In the mid 90’s, I was walking through a department store where I noticed a watch display - the sheer size and weight of the pieces, along with their seemingly huge design features, caught my eye. At the time, I could never imagine spending that much money on a watch or having a watch that large. Almost two decades later, I finally made the leap and purchased my first luxury watch. That’s really where it all began.

Q. Which IWC timepiece is your favorite? Why?

A tough question for sure. I only buy watches that I truly love and intend to keep as long as I can. I’m not the type to flip watches and get pretty attached to them.  If I had to choose one IWC as favorite it would have to be my 3227-01. The Ingenieur is a perfect balance of design and engineering that looks incredible on its robust, yet refined, steel bracelet. It also looks great on a custom strap. I can wear it for a business meeting or a weekend out and about and never have to think about it fitting in contextually. I also just love the weight of the piece - a massive beast.

Q. What do you think makes a timeless (in terms of design and appeal) watch? 

Great design is timeless - it just works. IWC is one of those brands that understands that and isn’t afraid to push the envelope and experiment. So many pieces in the IWC stable are based on great design and evoke a timeless quality, which is a major reason why I love the brand and my collection. I plan to wear them forever and hand them over to my son so that he can continue to wear them, knowing that their timeless quality will endure.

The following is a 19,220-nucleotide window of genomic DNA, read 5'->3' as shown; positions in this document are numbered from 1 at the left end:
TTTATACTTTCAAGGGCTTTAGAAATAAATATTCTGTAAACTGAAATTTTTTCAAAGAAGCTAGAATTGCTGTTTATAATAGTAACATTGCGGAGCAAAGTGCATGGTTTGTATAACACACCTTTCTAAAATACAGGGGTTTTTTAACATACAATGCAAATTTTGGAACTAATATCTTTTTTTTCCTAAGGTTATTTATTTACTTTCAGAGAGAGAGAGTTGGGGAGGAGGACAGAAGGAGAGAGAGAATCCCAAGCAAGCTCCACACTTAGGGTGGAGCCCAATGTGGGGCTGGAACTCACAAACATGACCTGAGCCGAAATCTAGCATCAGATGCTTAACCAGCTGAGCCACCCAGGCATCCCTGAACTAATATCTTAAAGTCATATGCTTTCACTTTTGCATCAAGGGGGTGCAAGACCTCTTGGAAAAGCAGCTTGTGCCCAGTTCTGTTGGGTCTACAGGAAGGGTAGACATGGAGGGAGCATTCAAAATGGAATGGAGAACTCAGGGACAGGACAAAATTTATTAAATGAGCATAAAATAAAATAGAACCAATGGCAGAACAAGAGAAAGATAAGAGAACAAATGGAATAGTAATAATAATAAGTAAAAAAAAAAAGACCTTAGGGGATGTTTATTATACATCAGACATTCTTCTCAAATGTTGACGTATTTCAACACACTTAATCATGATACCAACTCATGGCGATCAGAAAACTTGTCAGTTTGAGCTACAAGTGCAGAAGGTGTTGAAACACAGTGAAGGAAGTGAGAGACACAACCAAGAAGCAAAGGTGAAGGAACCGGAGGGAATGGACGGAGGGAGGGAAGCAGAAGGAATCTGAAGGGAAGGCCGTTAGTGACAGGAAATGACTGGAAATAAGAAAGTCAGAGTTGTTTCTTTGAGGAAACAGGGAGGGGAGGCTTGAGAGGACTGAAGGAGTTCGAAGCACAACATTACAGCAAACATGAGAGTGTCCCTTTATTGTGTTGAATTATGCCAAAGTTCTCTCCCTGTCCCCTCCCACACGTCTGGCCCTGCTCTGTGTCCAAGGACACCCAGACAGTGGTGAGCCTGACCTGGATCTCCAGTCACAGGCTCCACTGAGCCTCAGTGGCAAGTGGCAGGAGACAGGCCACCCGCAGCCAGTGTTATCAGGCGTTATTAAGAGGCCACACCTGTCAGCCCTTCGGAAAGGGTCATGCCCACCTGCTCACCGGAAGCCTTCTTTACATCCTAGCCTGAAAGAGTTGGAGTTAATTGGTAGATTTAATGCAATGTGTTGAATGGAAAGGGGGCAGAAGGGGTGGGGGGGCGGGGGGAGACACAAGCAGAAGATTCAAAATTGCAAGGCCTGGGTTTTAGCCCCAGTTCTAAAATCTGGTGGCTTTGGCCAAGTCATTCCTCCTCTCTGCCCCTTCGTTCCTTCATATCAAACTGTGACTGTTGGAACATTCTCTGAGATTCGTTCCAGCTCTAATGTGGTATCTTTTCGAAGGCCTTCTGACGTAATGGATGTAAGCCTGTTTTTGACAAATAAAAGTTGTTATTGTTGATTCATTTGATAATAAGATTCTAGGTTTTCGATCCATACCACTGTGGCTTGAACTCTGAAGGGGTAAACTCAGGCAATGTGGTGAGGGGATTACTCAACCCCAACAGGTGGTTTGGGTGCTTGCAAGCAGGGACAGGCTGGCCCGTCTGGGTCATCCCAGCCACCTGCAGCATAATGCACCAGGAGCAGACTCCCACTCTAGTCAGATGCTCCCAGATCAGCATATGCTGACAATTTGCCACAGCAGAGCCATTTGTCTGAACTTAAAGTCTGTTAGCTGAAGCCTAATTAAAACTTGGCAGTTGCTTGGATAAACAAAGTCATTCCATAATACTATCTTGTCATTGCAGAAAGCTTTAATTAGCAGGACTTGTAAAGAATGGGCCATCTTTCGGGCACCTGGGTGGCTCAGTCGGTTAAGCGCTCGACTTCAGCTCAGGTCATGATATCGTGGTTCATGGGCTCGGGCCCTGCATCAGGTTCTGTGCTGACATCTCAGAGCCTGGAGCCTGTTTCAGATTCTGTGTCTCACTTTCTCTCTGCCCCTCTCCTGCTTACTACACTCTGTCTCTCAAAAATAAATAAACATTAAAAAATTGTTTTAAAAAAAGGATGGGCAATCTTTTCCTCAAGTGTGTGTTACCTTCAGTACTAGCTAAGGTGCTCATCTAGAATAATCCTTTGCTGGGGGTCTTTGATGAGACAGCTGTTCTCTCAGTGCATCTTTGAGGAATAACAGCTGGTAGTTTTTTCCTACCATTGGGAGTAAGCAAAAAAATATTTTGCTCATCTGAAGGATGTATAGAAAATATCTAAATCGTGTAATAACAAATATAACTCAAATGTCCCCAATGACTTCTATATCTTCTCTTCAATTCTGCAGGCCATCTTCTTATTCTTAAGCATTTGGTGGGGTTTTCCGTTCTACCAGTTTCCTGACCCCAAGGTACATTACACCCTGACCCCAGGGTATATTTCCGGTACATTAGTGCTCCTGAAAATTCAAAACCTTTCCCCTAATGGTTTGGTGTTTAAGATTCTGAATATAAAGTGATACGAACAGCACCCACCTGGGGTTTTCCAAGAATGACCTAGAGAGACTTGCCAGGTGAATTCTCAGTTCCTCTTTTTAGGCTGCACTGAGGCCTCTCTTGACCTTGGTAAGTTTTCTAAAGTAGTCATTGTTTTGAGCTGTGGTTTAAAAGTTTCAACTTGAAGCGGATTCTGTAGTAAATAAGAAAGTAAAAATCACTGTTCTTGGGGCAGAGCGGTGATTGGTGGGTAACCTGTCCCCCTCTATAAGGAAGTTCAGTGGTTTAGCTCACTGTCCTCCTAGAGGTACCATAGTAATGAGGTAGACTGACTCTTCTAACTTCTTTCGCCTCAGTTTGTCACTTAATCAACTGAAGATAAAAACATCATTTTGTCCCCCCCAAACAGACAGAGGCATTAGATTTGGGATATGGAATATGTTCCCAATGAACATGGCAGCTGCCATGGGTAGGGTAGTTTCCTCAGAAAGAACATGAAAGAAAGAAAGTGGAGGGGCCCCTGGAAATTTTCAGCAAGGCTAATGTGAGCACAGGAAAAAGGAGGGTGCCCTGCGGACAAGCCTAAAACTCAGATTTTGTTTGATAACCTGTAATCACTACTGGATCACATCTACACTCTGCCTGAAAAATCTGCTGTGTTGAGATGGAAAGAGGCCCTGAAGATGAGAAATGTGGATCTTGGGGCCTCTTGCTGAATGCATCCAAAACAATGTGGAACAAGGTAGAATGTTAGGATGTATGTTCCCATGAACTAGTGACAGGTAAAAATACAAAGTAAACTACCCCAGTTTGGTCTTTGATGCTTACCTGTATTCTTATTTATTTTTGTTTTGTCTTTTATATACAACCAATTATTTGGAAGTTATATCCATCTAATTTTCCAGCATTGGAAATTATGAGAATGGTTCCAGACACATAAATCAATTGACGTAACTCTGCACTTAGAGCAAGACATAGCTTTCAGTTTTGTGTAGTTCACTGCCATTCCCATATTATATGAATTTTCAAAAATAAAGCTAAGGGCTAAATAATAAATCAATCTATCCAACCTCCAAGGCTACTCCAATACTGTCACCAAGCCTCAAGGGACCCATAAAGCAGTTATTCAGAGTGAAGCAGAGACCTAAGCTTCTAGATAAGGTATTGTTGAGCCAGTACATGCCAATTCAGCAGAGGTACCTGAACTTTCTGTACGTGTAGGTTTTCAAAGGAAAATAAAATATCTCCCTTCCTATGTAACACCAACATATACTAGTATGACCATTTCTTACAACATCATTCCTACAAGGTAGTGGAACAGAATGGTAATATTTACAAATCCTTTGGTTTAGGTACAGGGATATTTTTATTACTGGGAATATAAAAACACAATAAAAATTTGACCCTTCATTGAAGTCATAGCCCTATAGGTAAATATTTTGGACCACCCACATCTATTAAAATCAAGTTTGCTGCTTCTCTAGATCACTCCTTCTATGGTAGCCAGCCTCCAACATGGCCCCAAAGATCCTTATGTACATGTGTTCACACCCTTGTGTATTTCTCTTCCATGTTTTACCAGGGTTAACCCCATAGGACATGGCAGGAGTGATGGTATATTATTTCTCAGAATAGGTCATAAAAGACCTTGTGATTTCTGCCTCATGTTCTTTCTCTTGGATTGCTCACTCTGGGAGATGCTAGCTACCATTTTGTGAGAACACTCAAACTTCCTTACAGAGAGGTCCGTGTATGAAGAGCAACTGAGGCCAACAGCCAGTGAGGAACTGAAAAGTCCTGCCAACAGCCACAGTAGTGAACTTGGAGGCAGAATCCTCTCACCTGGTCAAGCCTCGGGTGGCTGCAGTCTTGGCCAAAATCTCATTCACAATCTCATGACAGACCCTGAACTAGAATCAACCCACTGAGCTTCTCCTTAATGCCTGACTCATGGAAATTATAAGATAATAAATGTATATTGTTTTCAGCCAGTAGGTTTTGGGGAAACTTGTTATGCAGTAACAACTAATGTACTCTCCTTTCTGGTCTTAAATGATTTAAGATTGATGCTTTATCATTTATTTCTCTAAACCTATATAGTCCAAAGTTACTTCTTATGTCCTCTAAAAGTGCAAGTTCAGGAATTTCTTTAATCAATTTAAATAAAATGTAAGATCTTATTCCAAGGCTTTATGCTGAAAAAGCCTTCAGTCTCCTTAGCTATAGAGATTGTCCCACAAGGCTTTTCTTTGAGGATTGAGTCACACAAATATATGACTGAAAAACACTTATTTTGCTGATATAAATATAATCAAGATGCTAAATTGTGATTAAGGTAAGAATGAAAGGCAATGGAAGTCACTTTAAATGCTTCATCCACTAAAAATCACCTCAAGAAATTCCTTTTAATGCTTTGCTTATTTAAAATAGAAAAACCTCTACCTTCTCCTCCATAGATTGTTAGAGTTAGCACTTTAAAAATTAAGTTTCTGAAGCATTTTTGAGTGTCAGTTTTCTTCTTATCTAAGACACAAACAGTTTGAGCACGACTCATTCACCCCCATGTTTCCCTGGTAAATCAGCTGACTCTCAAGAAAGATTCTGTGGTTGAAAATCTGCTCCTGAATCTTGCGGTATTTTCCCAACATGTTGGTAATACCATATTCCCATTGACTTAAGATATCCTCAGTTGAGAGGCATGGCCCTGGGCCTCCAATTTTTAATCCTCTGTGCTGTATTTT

Q. If you could design an IWC piece, which fine watchmaking elements would you include?

One of the things that I have always loved is a really well done chronograph - not too flashy but with an engineering flair that just looks technical. The 3714-01 is a great example of this and one of the reasons I love the piece. Another great technical feature is the internal rotating bezel of the 3538 with it’s decoupling feature at 10M.  I also love AR coatings and the way it changes the perceived color of the face depending on the angle and the light. There are so many more features to consider but these are just a few that come to mind. 

Deep Dive with an IWC Collector: Adam Craniotes

For the next four weeks, IWC will highlight a U.S. collector in an ongoing series – as an homage to the Year of the Aquatimer – known as Deep Dive with an IWC Collector.

The inaugural Q&A features Adam Craniotes, a New York City-based IWC collector and self-described “gentleman journalist” for the watch industry. He also hosts a weekly gathering for collectors in the tri-state area. Most importantly, Mr. Craniotes can say that since he was 8 years old, he has never gone a single day without a timepiece on his left wrist.  

Q. What first sparked your interest with timepieces?